"It profits me but little that a vigilant authority always protects the tranquillity of my pleasures and constantly averts all dangers from my path, without my care or concern, if this same authority is the absolute master of my liberty and my life."

--Alexis de Tocqueville, Democracy in America

Sunday, March 31, 2013

Pope Francis' Easter Message























A message of joy:
What a joy it is for me to announce this message: Christ is risen! I would like it to go out to every house and every family, especially where the suffering is greatest, in hospitals, in prisons.
Most of all, I would like it to enter every heart, for it is there that God wants to sow this Good News: Jesus is risen, there is hope for you, you are no longer in the power of sin, of evil! Love has triumphed, mercy has been victorious! The mercy of God always triumphs!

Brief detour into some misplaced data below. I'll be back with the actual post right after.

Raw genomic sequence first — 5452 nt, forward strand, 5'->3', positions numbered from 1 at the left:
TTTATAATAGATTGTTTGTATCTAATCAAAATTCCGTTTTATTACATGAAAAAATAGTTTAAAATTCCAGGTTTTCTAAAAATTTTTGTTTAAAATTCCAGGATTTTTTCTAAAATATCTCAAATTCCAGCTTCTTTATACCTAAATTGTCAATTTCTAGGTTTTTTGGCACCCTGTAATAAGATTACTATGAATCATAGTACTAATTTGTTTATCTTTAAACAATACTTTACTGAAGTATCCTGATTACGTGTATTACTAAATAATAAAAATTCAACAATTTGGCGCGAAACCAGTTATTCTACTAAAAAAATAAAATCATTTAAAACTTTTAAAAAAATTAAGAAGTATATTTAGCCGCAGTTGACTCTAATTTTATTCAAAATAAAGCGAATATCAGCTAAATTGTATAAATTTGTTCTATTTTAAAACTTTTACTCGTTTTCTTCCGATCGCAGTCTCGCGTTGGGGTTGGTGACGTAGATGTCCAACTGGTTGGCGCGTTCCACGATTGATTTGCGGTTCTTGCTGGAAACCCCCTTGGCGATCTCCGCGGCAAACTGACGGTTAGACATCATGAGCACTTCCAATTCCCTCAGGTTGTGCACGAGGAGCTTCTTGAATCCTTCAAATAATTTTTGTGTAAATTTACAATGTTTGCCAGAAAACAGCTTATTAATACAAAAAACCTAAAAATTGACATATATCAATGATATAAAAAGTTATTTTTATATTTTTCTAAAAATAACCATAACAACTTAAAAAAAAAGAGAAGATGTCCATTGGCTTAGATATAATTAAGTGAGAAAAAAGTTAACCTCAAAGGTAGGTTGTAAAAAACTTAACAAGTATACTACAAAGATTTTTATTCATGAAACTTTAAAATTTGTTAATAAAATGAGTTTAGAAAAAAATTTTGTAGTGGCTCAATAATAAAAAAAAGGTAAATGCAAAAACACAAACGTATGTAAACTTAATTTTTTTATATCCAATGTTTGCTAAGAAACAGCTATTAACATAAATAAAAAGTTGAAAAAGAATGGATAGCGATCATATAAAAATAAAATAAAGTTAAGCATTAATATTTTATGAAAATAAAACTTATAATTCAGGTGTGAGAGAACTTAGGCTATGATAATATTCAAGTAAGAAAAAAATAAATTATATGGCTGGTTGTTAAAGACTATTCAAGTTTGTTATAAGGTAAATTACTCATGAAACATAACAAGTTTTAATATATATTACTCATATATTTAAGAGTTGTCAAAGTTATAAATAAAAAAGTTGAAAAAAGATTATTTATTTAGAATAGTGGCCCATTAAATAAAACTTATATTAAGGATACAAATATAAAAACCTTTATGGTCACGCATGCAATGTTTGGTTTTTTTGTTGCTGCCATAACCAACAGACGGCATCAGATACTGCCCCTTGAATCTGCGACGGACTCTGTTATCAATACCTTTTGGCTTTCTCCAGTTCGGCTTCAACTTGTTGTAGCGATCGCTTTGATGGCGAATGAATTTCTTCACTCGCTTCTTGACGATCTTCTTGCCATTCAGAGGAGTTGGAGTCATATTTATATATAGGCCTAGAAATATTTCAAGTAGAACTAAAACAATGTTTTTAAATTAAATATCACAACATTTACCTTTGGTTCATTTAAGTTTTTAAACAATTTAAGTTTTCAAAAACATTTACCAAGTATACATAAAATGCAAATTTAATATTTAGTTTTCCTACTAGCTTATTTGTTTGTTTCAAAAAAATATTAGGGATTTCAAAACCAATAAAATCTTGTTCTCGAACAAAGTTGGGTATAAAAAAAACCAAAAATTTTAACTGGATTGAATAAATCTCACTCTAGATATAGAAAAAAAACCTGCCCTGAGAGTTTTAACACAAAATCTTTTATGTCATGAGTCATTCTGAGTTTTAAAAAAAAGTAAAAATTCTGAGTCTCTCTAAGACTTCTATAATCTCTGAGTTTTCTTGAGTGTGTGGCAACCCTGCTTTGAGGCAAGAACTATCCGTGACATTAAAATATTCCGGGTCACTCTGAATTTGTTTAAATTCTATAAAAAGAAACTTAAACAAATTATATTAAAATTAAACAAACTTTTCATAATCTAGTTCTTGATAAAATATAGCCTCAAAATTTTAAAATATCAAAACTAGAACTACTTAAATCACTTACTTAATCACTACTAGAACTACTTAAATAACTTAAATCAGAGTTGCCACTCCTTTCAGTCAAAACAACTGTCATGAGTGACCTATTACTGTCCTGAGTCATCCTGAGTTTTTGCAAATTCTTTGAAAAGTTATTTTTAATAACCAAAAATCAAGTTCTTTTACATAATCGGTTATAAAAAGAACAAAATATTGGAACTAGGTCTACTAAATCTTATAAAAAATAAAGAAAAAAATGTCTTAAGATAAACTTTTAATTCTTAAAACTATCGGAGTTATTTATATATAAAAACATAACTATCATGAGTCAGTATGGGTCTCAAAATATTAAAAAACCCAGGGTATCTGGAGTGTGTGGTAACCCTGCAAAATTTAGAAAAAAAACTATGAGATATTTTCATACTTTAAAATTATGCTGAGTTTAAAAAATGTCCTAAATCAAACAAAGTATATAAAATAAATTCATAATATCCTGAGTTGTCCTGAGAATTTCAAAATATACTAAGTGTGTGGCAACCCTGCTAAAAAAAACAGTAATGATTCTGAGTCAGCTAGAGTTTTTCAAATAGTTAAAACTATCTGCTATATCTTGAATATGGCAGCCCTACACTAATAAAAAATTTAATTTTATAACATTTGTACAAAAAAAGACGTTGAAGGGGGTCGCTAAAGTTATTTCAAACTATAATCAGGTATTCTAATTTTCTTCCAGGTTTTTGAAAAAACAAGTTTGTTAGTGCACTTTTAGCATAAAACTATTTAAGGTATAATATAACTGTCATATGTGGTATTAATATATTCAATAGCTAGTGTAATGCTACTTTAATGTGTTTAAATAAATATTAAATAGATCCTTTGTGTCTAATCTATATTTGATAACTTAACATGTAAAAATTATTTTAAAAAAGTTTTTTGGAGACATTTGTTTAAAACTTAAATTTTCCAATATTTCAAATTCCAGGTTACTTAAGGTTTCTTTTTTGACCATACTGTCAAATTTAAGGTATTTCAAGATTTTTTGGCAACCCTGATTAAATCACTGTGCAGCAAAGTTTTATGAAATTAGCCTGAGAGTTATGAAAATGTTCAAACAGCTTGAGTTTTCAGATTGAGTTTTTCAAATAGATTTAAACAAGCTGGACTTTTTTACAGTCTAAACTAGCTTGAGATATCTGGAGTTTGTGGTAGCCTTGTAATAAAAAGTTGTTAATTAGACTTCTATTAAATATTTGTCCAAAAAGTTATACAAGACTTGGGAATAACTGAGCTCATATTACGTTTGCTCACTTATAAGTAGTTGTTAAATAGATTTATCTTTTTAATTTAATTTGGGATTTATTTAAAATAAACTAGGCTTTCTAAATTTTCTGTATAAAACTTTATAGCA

We too, like the women who were Jesus' disciples, who went to the tomb and found it empty, may wonder what this event means. What does it mean that Jesus is risen? It means that the love of God is stronger than evil and death itself; it means that the love of God can transform our lives and let those desert places in our hearts bloom. The love of God can do this!
Happy Easter!

Now That's an Easter Bunny!

The things you find on the Internet.



Girl of the Day - Shirley Jones

In her early 20s, Shirley Jones starred back to back in two of the greatest movie musicals, Rodgers and Hammerstein's Oklahoma (1955) and Carousel (1956), both with Gordon MacRae.   Here is their great duet from Carousel, "If I Love You":






She turns 79 today.   Tempus fugit, as ever.  

Saturday, March 30, 2013

But Catholics Are Anti-Gay

Here's a headline you don't see every day in America:


New York Muslim Calls For Sharia Law In America, Beheading Gays